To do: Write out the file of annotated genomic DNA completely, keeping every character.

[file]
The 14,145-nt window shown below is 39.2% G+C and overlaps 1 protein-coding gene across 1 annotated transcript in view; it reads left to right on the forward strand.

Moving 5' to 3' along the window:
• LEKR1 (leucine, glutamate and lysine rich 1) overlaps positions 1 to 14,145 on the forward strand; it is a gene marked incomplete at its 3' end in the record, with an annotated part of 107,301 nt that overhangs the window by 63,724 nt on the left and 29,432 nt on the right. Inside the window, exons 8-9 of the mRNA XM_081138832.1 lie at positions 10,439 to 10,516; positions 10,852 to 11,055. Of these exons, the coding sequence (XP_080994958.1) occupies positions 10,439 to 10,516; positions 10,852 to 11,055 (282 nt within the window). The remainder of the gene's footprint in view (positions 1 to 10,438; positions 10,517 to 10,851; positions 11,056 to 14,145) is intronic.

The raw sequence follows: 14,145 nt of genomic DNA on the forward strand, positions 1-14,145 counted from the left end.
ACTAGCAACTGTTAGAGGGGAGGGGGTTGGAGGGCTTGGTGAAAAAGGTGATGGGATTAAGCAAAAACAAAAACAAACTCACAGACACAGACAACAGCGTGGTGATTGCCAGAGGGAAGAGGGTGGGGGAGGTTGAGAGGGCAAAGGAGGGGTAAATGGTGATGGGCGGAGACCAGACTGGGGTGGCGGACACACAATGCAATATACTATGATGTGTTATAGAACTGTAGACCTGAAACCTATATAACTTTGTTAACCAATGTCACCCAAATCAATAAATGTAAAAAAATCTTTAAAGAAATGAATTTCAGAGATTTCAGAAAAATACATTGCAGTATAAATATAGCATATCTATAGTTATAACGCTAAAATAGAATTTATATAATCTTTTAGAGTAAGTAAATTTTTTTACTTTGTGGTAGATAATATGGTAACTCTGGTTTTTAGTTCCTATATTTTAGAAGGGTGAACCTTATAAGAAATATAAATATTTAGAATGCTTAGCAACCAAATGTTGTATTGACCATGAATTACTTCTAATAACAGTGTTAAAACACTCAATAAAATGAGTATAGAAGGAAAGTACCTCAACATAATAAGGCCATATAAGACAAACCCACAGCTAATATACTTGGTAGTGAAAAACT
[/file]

The 14,145-nt window shown below is 39.2% G+C and overlaps 1 protein-coding gene across 1 annotated transcript in view; it reads left to right on the forward strand.

Moving 5' to 3' along the window:
• LEKR1 (leucine, glutamate and lysine rich 1) overlaps positions 1 to 14,145 on the forward strand; it is a gene marked incomplete at its 3' end in the record, with an annotated part of 107,301 nt that overhangs the window by 63,724 nt on the left and 29,432 nt on the right. Inside the window, exons 8-9 of the mRNA XM_081138832.1 lie at positions 10,439 to 10,516; positions 10,852 to 11,055. Of these exons, the coding sequence (XP_080994958.1) occupies positions 10,439 to 10,516; positions 10,852 to 11,055 (282 nt within the window). The remainder of the gene's footprint in view (positions 1 to 10,438; positions 10,517 to 10,851; positions 11,056 to 14,145) is intronic.

The raw sequence follows: 14,145 nt of genomic DNA on the forward strand, positions 1-14,145 counted from the left end.
ACTAGCAACTGTTAGAGGGGAGGGGGTTGGAGGGCTTGGTGAAAAAGGTGATGGGATTAAGCAAAAACAAAAACAAACTCACAGACACAGACAACAGCGTGGTGATTGCCAGAGGGAAGAGGGTGGGGGAGGTTGAGAGGGCAAAGGAGGGGTAAATGGTGATGGGCGGAGACCAGACTGGGGTGGCGGACACACAATGCAATATACTATGATGTGTTATAGAACTGTAGACCTGAAACCTATATAACTTTGTTAACCAATGTCACCCAAATCAATAAATGTAAAAAAATCTTTAAAGAAATGAATTTCAGAGATTTCAGAAAAATACATTGCAGTATAAATATAGCATATCTATAGTTATAACGCTAAAATAGAATTTATATAATCTTTTAGAGTAAGTAAATTTTTTTACTTTGTGGTAGATAATATGGTAACTCTGGTTTTTAGTTCCTATATTTTAGAAGGGTGAACCTTATAAGAAATATAAATATTTAGAATGCTTAGCAACCAAATGTTGTATTGACCATGAATTACTTCTAATAACAGTGTTAAAACACTCAATAAAATGAGTATAGAAGGAAAGTACCTCAACATAATAAGGCCATATAAGACAAACCCACAGCTAATATACTTGGTAGTGAAAAACT